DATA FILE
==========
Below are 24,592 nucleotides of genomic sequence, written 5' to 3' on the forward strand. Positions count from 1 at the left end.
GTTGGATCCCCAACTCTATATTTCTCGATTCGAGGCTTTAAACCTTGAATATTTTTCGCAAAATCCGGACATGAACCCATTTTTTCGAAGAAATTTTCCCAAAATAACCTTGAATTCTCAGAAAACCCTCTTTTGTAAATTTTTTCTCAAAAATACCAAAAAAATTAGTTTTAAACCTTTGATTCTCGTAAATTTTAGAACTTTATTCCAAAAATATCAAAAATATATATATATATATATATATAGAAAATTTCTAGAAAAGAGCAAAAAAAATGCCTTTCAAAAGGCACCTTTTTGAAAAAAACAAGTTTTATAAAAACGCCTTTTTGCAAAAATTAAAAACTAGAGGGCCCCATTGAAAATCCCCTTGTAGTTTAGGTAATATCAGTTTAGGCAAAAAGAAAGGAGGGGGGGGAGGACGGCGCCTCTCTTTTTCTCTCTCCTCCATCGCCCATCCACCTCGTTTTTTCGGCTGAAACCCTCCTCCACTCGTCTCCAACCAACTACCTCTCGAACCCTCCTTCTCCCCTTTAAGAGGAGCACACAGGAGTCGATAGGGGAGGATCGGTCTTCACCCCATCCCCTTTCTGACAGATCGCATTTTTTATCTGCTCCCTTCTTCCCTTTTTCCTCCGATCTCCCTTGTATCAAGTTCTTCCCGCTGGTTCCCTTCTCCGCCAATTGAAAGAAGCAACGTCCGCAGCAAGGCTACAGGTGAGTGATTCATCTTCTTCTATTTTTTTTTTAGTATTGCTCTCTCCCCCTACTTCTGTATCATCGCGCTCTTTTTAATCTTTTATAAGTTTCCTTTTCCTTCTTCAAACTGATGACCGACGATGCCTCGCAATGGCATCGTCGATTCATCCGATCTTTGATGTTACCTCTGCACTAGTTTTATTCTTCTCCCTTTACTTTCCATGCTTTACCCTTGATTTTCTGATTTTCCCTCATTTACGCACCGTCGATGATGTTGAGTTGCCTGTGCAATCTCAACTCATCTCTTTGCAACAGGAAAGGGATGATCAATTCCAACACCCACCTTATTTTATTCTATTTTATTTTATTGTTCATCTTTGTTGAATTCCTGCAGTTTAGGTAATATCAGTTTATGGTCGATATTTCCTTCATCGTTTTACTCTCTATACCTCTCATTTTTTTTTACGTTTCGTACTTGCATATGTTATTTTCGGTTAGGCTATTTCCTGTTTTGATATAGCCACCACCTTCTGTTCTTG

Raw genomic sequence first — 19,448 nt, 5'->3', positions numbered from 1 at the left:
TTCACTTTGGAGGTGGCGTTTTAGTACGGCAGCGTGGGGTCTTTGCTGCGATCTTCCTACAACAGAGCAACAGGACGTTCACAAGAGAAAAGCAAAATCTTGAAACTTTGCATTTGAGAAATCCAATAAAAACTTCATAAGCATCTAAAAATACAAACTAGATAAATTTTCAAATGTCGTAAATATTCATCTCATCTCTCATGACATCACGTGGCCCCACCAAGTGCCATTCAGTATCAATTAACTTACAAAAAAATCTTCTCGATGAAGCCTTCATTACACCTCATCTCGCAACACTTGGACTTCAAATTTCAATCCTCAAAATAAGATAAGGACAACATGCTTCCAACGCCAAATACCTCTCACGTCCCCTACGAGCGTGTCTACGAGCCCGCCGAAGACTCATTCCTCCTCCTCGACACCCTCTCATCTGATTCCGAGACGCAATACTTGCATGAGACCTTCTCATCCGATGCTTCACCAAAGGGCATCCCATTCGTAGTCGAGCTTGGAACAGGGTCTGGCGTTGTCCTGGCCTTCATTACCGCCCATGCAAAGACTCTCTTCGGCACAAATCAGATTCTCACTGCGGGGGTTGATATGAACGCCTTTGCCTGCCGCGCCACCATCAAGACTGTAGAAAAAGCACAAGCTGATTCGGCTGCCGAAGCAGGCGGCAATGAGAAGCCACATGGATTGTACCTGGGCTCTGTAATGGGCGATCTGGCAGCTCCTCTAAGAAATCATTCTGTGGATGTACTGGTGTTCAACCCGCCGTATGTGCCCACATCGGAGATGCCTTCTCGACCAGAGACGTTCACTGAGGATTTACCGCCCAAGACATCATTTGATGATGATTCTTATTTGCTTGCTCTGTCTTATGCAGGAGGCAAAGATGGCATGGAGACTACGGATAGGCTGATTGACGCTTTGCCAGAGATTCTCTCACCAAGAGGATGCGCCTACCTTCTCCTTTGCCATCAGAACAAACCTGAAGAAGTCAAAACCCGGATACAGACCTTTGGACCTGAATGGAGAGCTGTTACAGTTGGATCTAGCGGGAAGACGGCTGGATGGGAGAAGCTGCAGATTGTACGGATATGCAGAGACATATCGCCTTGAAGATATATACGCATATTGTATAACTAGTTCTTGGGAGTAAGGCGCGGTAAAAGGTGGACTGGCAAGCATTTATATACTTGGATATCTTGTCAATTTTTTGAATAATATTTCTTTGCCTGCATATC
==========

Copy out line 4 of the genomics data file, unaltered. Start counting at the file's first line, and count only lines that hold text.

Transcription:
TTCACTTTGGAGGTGGCGTTTTAGTACGGCAGCGTGGGGTCTTTGCTGCGATCTTCCTACAACAGAGCAACAGGACGTTCACAAGAGAAAAGCAAAATCTTGAAACTTTGCATTTGAGAAATCCAATAAAAACTTCATAAGCATCTAAAAATACAAACTAGATAAATTTTCAAATGTCGTAAATATTCATCTCATCTCTCATGACATCACGTGGCCCCACCAAGTGCCATTCAGTATCAATTAACTTACAAAAAAATCTTCTCGATGAAGCCTTCATTACACCTCATCTCGCAACACTTGGACTTCAAATTTCAATCCTCAAAATAAGATAAGGACAACATGCTTCCAACGCCAAATACCTCTCACGTCCCCTACGAGCGTGTCTACGAGCCCGCCGAAGACTCATTCCTCCTCCTCGACACCCTCTCATCTGATTCCGAGACGCAATACTTGCATGAGACCTTCTCATCCGATGCTTCACCAAAGGGCATCCCATTCGTAGTCGAGCTTGGAACAGGGTCTGGCGTTGTCCTGGCCTTCATTACCGCCCATGCAAAGACTCTCTTCGGCACAAATCAGATTCTCACTGCGGGGGTTGATATGAACGCCTTTGCCTGCCGCGCCACCATCAAGACTGTAGAAAAAGCACAAGCTGATTCGGCTGCCGAAGCAGGCGGCAATGAGAAGCCACATGGATTGTACCTGGGCTCTGTAATGGGCGATCTGGCAGCTCCTCTAAGAAATCATTCTGTGGATGTACTGGTGTTCAACCCGCCGTATGTGCCCACATCGGAGATGCCTTCTCGACCAGAGACGTTCACTGAGGATTTACCGCCCAAGACATCATTTGATGATGATTCTTATTTGCTTGCTCTGTCTTATGCAGGAGGCAAAGATGGCATGGAGACTACGGATAGGCTGATTGACGCTTTGCCAGAGATTCTCTCACCAAGAGGATGCGCCTACCTTCTCCTTTGCCATCAGAACAAACCTGAAGAAGTCAAAACCCGGATACAGACCTTTGGACCTGAATGGAGAGCTGTTACAGTTGGATCTAGCGGGAAGACGGCTGGATGGGAGAAGCTGCAGATTGTACGGATATGCAGAGACATATCGCCTTGAAGATATATACGCATATTGTATAACTAGTTCTTGGGAGTAAGGCGCGGTAAAAGGTGGACTGGCAAGCATTTATATACTTGGATATCTTGTCAATTTTTTGAATAATATTTCTTTGCCTGCATATC